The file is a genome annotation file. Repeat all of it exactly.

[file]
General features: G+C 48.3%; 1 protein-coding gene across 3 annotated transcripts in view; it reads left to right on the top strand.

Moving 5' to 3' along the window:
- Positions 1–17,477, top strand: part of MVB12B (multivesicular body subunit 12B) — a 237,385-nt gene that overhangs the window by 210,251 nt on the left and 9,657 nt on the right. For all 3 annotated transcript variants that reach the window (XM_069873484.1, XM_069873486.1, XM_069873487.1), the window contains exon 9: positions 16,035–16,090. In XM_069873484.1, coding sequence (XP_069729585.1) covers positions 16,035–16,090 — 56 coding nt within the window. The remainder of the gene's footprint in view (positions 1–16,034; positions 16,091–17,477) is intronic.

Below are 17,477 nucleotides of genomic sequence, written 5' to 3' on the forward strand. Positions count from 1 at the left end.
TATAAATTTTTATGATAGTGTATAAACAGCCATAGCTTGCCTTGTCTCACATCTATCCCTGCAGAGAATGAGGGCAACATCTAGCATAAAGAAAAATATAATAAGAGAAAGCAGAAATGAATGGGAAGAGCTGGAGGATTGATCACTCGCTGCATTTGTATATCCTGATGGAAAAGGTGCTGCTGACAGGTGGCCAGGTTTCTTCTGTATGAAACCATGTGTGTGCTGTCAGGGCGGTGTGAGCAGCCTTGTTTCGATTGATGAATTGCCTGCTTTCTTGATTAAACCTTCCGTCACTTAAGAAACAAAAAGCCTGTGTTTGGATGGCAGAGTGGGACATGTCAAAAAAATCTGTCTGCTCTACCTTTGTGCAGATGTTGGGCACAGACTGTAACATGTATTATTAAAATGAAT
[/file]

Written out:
General features: G+C 48.3%; 1 protein-coding gene across 3 annotated transcripts in view; it reads left to right on the top strand.

Moving 5' to 3' along the window:
- Positions 1–17,477, top strand: part of MVB12B (multivesicular body subunit 12B) — a 237,385-nt gene that overhangs the window by 210,251 nt on the left and 9,657 nt on the right. For all 3 annotated transcript variants that reach the window (XM_069873484.1, XM_069873486.1, XM_069873487.1), the window contains exon 9: positions 16,035–16,090. In XM_069873484.1, coding sequence (XP_069729585.1) covers positions 16,035–16,090 — 56 coding nt within the window. The remainder of the gene's footprint in view (positions 1–16,034; positions 16,091–17,477) is intronic.

Below are 17,477 nucleotides of genomic sequence, written 5' to 3' on the forward strand. Positions count from 1 at the left end.
TATAAATTTTTATGATAGTGTATAAACAGCCATAGCTTGCCTTGTCTCACATCTATCCCTGCAGAGAATGAGGGCAACATCTAGCATAAAGAAAAATATAATAAGAGAAAGCAGAAATGAATGGGAAGAGCTGGAGGATTGATCACTCGCTGCATTTGTATATCCTGATGGAAAAGGTGCTGCTGACAGGTGGCCAGGTTTCTTCTGTATGAAACCATGTGTGTGCTGTCAGGGCGGTGTGAGCAGCCTTGTTTCGATTGATGAATTGCCTGCTTTCTTGATTAAACCTTCCGTCACTTAAGAAACAAAAAGCCTGTGTTTGGATGGCAGAGTGGGACATGTCAAAAAAATCTGTCTGCTCTACCTTTGTGCAGATGTTGGGCACAGACTGTAACATGTATTATTAAAATGAAT